Books by People I Know: “Junkette”

31UKFHgIfxL._SX326_BO1,204,203,200_.jpgI was an enthusiastic Sarah Shotland fan the moment I met her. But then again, pretty much everybody is.

Sarah made a splash in Pittsburgh when she dreamed up Words Without Walls, a writing program for people in prison. You can read my interview with Sarah about this groundbreaking program over at Pittsburgh Magazine.

But Sarah is so much more than Words Without Walls. She’s plainspoken and hilarious. She speaks with the subtlest Southern twang. We spent many nights yukking it up on her porch in Friendship.

We met in Chatham’s MFA program, but we really bonded over theater. Sarah is an accomplished playwright and has worked for theater companies around the world. She has spent time in Spain and China, Texas and New Orleans. Chatham’s MFA program attracts many students in their mid-twenties, so Sarah and I felt a little older, a little more road-tested. We are similarly laid-back, and similarly diehard about our labors of love. No matter how much time passes, we pick up our conversation where we left off. Continue reading

Books by People I Know: “Talking Tico”


Joe Baur is my doppelgänger. Or maybe I’m his. On paper, we’re practically interchangeable.

Joe arrived in Costa Rica shortly after I did, to study at the University for Peace. When I learned of his arrival, I looked up the usual sites—Facebook, LinkedIn—and was shocked to discover our similarities.

Joe grew up in Cleveland, while I spent most of my adult life in Pittsburgh. Like me, he’s a writer, videographer, photographer, podcaster, and traveler. He has produced sketch comedy, as have I. We both have Germanic surnames and personal interest in our Central European heritage. We are both avid cyclists and abhor automotive dependency, and we both refused to drive for many years. We were both avid contributors to The Tico Times, especially the travel section. We have both written for a range of publications about craft beer. We are both recreational runners and chronicled our first races in the tropics. We both married to our longtime girlfriends in streamlined weddings shortly before we became expats. We both moved out of our longtime homes and lived with our in-laws for a short period before the big move. We resided in Costa Rica for similar stretches of time, and our casas were located 10 miles away from each other, roughly on the same road. Facially, we could probably pass for cousins or even brothers, especially in Latin America. Continue reading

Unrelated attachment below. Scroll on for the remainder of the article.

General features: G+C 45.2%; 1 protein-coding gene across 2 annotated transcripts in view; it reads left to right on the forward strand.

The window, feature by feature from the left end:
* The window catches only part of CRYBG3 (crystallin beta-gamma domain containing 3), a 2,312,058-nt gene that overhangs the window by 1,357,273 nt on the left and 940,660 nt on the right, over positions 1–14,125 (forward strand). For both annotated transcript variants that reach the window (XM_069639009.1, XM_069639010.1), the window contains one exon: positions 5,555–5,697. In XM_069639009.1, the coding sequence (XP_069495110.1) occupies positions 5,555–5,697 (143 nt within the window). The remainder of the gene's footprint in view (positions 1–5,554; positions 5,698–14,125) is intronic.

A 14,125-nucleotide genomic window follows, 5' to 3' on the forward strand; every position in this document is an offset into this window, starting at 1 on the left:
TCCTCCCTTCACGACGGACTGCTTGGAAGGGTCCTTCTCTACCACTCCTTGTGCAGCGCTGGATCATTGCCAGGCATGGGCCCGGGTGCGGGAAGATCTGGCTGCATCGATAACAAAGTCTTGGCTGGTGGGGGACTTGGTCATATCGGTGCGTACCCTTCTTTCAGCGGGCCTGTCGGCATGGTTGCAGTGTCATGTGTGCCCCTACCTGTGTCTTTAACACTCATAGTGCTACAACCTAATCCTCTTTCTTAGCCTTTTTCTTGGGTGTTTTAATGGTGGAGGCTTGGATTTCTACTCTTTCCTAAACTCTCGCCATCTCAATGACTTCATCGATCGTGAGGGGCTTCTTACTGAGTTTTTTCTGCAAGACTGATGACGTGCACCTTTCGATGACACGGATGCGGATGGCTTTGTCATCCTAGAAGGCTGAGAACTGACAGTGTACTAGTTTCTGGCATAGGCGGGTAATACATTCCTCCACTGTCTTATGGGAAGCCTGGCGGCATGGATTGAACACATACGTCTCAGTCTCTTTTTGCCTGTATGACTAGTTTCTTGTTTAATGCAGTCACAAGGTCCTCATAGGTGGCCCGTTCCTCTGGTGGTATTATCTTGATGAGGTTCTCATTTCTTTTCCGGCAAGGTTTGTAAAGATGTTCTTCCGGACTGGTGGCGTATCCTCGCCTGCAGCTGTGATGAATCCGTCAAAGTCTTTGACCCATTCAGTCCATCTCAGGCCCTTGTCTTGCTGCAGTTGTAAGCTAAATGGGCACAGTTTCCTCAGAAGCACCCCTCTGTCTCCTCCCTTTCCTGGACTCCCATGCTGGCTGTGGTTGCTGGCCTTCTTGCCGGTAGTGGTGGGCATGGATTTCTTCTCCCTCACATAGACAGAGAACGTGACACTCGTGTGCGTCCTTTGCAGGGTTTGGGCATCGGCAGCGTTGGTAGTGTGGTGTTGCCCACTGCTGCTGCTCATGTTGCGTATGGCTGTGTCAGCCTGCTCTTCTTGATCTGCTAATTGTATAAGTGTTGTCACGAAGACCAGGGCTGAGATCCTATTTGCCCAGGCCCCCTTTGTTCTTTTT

Books by People I Know: “Let Me Clear My Throat”

19178979.jpgThis is my favorite story about Elena Passarello:

We were in college, and the theater department threw a basement party. Someone had hired a DJ. The audio equipment stood on a flimsy foldout table. The music was loud and throbbing.

Elena had made friends with a small cohort from Manchester, England, and invited them to the party. The Brits were new in town and didn’t know most of the people there, but that didn’t seem to bother them. They started dancing to the music.

One of them leapt up and down. It was a wild, thrashing dance. Emboldened, he sprang in the air and landed in the middle of the flimsy, foldout table.

The table broke in half. Or maybe it fell over. Whatever the case, the audio equipment went flying. Piles of CDs clattered on the tile floor. The music stopped. The party stopped. Everyone stared in disbelief at the Brits, who were now huddled in the corner, shocked and uncertain what to do next. Continue reading

Books by People I Know: “Senseless”

12363496.jpgI spent much of my twenties at a restaurant called Joe Mama’s. The happy  hour crowd was a cultish bunch of bohemians and ne’er-do-wells, and they have remained some of my closest friends. The bar was big and U-shaped, and there was little distinction between regulars and staff; we bantered for hours, talking life, art, sex, and politics as the Pittsburgh skyline darkened outside. It was some of the most fun I’ve ever had in my life.